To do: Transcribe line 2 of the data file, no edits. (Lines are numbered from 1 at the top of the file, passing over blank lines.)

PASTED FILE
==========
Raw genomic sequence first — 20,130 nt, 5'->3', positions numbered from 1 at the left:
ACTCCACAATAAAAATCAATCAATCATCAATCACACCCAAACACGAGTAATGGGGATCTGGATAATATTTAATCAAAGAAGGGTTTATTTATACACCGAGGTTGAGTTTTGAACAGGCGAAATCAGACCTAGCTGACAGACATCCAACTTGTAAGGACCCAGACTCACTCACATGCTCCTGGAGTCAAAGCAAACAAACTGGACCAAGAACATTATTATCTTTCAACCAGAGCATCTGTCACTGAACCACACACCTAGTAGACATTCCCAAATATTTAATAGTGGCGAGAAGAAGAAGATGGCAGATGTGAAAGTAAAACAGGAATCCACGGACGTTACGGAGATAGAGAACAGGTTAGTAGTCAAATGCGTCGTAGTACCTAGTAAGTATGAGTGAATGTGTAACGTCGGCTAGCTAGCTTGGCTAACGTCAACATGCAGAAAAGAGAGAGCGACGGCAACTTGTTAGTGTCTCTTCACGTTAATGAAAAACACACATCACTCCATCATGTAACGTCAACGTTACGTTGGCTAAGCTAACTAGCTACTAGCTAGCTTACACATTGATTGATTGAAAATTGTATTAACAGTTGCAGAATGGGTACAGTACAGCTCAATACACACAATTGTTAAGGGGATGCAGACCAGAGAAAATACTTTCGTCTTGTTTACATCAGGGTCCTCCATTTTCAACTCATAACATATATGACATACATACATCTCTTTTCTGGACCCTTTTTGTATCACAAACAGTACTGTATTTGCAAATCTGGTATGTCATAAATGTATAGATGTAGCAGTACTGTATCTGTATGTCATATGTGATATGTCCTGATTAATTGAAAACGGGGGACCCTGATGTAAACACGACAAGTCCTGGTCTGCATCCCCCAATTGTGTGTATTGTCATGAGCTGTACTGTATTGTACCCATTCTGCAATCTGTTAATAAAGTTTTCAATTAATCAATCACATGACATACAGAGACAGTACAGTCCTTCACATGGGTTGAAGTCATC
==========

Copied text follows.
ACTCCACAATAAAAATCAATCAATCATCAATCACACCCAAACACGAGTAATGGGGATCTGGATAATATTTAATCAAAGAAGGGTTTATTTATACACCGAGGTTGAGTTTTGAACAGGCGAAATCAGACCTAGCTGACAGACATCCAACTTGTAAGGACCCAGACTCACTCACATGCTCCTGGAGTCAAAGCAAACAAACTGGACCAAGAACATTATTATCTTTCAACCAGAGCATCTGTCACTGAACCACACACCTAGTAGACATTCCCAAATATTTAATAGTGGCGAGAAGAAGAAGATGGCAGATGTGAAAGTAAAACAGGAATCCACGGACGTTACGGAGATAGAGAACAGGTTAGTAGTCAAATGCGTCGTAGTACCTAGTAAGTATGAGTGAATGTGTAACGTCGGCTAGCTAGCTTGGCTAACGTCAACATGCAGAAAAGAGAGAGCGACGGCAACTTGTTAGTGTCTCTTCACGTTAATGAAAAACACACATCACTCCATCATGTAACGTCAACGTTACGTTGGCTAAGCTAACTAGCTACTAGCTAGCTTACACATTGATTGATTGAAAATTGTATTAACAGTTGCAGAATGGGTACAGTACAGCTCAATACACACAATTGTTAAGGGGATGCAGACCAGAGAAAATACTTTCGTCTTGTTTACATCAGGGTCCTCCATTTTCAACTCATAACATATATGACATACATACATCTCTTTTCTGGACCCTTTTTGTATCACAAACAGTACTGTATTTGCAAATCTGGTATGTCATAAATGTATAGATGTAGCAGTACTGTATCTGTATGTCATATGTGATATGTCCTGATTAATTGAAAACGGGGGACCCTGATGTAAACACGACAAGTCCTGGTCTGCATCCCCCAATTGTGTGTATTGTCATGAGCTGTACTGTATTGTACCCATTCTGCAATCTGTTAATAAAGTTTTCAATTAATCAATCACATGACATACAGAGACAGTACAGTCCTTCACATGGGTTGAAGTCATC